Supporters of the Paris Call commit to working together to adopt responsible behaviour and secure cyberspace, based on a set of nine common principles. These principles act as a non-binding declaration and set a precedent as the largest-ever multi-stakeholder cybersecurity agreement in modern history.
Today, over 95 governments, nearly 350 international organizations, as well as more than 600 private sector entities have endorsed the Paris Call for Trust and Security in Cyberspace. Prime Minister Justin Trudeau publicly pledged Canada’s support for the Paris Call in November 2018.
The ongoing digital revolution has presented many opportunities for innovation, economic progress, cultural development and access to information. It has also faced significant challenges, such as election interference, cybercrime, manipulation of information, political and economic espionage, theft of personal information and data, as well as attacks on infrastructure, governments and individuals.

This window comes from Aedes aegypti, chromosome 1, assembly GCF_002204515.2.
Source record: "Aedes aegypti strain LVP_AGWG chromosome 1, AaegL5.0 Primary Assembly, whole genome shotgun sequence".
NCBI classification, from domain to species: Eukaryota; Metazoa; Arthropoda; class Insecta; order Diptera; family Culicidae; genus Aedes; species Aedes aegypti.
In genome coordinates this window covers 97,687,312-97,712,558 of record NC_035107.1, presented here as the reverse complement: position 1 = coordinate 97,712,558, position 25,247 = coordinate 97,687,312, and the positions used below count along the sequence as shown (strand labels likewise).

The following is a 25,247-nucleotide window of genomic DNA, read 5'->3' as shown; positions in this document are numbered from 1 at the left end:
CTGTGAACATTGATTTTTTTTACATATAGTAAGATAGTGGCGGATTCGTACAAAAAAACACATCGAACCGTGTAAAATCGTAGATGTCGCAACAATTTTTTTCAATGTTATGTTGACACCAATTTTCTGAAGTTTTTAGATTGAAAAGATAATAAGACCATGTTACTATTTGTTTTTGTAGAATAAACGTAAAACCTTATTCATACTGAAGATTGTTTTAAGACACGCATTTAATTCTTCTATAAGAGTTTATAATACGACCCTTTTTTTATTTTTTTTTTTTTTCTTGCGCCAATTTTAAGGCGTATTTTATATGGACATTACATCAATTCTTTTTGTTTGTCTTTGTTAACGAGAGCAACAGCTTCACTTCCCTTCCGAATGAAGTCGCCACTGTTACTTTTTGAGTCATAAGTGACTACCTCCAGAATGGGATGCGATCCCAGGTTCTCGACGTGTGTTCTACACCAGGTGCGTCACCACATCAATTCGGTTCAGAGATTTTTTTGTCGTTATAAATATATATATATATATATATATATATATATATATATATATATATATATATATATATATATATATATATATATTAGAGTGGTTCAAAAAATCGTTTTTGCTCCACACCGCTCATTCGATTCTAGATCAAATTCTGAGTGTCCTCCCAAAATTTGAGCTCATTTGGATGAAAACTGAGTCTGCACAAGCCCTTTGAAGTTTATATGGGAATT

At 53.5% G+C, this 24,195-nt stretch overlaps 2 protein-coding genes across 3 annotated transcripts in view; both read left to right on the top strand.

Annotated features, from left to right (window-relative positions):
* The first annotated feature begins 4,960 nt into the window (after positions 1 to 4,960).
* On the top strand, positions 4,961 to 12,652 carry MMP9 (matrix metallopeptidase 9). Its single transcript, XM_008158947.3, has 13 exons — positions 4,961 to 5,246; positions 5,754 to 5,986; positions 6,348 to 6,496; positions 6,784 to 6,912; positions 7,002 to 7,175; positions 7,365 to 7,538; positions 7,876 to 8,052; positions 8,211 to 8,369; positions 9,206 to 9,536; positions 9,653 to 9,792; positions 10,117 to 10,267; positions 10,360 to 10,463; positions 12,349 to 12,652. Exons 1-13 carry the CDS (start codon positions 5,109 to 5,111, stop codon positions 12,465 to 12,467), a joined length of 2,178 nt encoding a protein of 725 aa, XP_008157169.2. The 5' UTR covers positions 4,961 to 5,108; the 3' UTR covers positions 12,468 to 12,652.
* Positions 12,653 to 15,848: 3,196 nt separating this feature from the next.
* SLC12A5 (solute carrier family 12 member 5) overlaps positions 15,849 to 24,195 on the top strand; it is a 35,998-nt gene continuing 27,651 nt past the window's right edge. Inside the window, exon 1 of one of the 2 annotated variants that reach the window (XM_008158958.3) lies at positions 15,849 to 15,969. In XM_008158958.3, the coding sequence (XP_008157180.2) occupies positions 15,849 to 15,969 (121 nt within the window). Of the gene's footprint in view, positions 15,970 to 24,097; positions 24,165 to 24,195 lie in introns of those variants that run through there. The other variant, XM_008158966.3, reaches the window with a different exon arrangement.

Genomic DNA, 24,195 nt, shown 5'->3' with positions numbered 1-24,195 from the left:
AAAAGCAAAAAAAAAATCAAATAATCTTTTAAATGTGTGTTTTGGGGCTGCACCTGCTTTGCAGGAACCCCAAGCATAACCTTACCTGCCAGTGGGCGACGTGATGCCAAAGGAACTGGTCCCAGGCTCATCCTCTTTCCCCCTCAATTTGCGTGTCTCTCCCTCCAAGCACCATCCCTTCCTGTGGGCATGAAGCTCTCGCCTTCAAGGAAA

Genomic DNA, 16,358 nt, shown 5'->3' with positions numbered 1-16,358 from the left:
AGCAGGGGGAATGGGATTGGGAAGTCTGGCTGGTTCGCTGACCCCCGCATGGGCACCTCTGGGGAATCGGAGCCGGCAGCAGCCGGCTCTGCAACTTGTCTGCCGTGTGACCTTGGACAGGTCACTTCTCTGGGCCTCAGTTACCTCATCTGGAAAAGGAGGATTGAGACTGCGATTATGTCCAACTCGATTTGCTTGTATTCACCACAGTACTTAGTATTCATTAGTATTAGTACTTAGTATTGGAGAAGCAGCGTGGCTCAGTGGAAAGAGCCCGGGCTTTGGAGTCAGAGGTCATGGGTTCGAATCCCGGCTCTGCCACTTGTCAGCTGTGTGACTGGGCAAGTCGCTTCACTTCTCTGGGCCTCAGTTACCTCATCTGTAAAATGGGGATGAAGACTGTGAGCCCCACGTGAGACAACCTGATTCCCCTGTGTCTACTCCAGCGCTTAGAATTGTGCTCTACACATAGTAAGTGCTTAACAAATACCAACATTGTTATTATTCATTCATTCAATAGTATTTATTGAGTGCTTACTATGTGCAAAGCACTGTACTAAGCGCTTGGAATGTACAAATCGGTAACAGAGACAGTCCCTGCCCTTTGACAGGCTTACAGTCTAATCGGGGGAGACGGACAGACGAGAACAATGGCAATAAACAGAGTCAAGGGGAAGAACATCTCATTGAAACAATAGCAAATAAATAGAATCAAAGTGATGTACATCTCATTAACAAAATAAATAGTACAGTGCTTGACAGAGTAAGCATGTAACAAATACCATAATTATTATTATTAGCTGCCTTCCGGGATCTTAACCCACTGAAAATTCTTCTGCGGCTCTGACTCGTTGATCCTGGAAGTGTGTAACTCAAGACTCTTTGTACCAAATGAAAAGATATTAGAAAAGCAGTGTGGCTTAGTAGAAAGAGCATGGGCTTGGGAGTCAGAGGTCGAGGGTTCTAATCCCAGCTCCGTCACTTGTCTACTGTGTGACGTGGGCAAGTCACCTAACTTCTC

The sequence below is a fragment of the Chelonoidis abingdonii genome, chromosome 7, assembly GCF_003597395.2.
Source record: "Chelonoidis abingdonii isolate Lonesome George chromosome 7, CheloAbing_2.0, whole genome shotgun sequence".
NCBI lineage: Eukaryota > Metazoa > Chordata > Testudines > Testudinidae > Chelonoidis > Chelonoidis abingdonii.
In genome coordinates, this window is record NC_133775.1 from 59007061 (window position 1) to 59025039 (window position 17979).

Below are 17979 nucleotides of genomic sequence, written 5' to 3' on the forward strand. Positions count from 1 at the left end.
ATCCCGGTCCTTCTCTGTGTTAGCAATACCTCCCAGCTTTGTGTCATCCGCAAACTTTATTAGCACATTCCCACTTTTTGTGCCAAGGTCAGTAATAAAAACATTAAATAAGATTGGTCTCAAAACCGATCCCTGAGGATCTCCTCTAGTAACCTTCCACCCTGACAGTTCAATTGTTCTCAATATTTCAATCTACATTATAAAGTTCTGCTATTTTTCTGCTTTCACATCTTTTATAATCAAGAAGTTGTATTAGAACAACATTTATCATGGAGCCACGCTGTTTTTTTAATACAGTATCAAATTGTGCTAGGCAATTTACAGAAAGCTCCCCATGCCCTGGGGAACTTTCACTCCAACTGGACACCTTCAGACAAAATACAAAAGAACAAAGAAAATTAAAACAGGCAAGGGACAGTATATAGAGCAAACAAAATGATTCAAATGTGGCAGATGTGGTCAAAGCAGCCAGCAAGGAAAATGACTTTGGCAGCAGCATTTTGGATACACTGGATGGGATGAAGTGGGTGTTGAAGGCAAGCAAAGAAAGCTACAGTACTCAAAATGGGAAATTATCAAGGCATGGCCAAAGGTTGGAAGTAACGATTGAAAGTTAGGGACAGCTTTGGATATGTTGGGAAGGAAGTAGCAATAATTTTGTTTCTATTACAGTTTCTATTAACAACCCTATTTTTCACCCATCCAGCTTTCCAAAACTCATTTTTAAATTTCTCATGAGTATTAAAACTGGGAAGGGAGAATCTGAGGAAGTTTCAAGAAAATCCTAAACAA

These attacks are becoming increasingly sophisticated, and the Paris Call looks to bring the international community together to ensure peace and security in the digital space.
As part of the Paris Call, the Government of Canada co-leads, alongside Microsoft and the Alliance for Securing Democracy (ASD), on Principle 3: Defend Electoral Processes.
The three co-leads will work together to build a community of partners to counter election interference as a means to strengthen the capacity to prevent malign cyber interference by foreign actors in electoral processes.
Together, they will also raise global awareness of the threat cyberattacks pose to elections and democratic institutions, and develop best practices, policy responses and training exercises to provide security against cyber-enabled threats.
Other governments participating in the Paris Call include, but are not limited to, Australia, Chile, Germany, Japan, Norway, Poland, Senegal, South Korea, Sweden, the United Arab Emirates, and the United Kingdom.